To gauge the current commitment to scientific research in the United States of America (US), we compared federal research funding (FRF) with the US gross domestic product (GDP) and industry research spending during the past six decades. In order to address the recent globalization of scientific research, we also focused on four key indicators of research activities: research and development (R&D) funding, total science and engineering doctoral degrees, patents, and scientific publications. We compared these indicators across three major population and economic regions: the US, the European Union (EU) and the People's Republic of China (China) over the past decade. We discovered a number of interesting trends with direct relevance for science policy. The level of US FRF has varied between 0.2% and 0.6% of the GDP during the last six decades. Since the 1960s, the US FRF contribution has fallen from twice that of industrial research funding to roughly equal. Also, in the last two decades, the portion of the US government R&D spending devoted to research has increased. Although well below the US and the EU in overall funding, the current growth rate for R&D funding in China greatly exceeds that of both. Finally, the EU currently produces more science and engineering doctoral graduates and scientific publications than the US in absolute terms, but not per capita. This study's aim is to facilitate a serious discussion of key questions by the research community and federal policy makers. In particular, our results raise two questions with respect to: a) the increasing globalization of science: “What role is the US playing now, and what role will it play in the future of international science?”; and b) the ability to produce beneficial innovations for society: “How will the US continue to foster its strengths?”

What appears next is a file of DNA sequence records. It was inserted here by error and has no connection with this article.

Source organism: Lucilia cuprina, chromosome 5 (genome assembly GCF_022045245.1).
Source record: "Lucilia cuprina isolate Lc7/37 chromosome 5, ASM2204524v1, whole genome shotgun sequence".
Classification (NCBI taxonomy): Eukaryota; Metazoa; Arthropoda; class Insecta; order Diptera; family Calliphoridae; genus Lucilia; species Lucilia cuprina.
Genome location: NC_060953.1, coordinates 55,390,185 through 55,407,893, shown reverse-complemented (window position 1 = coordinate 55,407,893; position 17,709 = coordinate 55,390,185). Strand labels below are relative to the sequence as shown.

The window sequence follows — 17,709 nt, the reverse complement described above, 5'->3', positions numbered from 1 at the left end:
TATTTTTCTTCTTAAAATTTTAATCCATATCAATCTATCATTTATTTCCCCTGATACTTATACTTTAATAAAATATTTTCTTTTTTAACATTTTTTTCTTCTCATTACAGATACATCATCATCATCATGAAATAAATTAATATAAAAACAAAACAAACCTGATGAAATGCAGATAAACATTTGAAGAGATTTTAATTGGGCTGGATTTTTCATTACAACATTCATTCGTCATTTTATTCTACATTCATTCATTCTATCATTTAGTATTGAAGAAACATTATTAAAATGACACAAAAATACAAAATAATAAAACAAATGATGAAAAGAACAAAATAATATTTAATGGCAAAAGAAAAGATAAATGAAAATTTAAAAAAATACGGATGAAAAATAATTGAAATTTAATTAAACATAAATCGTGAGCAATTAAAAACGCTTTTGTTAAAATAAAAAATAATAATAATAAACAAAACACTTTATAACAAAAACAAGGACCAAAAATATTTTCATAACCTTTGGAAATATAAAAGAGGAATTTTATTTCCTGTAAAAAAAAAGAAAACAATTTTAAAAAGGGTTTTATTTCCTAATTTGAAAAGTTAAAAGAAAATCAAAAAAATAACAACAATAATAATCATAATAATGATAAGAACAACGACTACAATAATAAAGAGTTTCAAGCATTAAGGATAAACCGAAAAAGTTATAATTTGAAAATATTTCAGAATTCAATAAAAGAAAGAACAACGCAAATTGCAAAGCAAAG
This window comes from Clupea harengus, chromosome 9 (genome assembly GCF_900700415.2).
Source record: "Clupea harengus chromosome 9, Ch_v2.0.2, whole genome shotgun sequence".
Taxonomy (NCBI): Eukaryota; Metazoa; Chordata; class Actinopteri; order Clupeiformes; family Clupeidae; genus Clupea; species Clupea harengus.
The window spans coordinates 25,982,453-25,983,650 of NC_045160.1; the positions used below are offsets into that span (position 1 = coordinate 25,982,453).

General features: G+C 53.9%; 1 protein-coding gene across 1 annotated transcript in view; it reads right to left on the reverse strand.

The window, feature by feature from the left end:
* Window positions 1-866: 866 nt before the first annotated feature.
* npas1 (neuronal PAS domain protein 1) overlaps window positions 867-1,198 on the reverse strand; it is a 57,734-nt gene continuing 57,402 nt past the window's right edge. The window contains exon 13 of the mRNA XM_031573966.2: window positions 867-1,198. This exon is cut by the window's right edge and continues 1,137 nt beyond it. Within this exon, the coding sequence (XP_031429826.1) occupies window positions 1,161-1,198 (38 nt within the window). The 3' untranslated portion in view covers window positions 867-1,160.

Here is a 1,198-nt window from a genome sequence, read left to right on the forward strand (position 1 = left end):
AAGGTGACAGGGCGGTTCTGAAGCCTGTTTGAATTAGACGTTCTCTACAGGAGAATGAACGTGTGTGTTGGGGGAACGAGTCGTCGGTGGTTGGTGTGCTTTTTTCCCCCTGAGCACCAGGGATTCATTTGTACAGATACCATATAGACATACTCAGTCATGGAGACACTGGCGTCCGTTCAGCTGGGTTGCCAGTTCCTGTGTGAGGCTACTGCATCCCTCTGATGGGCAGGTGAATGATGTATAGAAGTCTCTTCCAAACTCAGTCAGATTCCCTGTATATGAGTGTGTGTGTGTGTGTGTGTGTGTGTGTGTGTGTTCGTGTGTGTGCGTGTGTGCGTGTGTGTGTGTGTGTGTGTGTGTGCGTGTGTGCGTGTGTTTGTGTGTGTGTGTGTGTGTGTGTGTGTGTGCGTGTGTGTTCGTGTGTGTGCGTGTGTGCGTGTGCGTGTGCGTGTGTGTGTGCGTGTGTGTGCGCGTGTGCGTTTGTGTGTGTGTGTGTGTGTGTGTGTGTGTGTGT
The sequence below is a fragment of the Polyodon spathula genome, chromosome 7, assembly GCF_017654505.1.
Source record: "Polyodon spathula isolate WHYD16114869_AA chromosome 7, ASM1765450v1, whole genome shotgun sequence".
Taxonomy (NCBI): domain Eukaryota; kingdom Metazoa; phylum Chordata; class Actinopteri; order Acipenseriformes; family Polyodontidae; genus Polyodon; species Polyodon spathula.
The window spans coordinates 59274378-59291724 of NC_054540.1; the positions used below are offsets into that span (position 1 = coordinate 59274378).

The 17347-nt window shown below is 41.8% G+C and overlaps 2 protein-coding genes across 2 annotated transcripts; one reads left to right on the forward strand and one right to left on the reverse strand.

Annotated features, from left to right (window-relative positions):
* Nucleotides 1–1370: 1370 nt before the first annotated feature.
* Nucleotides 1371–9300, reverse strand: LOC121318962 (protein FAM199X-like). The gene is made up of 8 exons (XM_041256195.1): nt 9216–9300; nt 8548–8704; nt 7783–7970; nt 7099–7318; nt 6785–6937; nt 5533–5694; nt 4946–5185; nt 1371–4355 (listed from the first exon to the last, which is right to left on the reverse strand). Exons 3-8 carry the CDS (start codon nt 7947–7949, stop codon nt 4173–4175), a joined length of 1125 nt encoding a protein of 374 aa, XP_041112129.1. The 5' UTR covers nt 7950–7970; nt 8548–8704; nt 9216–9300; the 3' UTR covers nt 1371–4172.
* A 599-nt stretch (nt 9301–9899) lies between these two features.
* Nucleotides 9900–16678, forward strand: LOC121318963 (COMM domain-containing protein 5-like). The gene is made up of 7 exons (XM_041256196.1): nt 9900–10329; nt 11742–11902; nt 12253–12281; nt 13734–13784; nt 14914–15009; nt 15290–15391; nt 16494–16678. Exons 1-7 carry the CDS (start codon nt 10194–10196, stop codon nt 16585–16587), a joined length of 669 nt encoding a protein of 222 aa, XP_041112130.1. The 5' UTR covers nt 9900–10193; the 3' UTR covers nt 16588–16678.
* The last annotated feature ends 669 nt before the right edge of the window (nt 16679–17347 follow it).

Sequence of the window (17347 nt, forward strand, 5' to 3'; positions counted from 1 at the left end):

doi:10.1371/journal.pone.0012203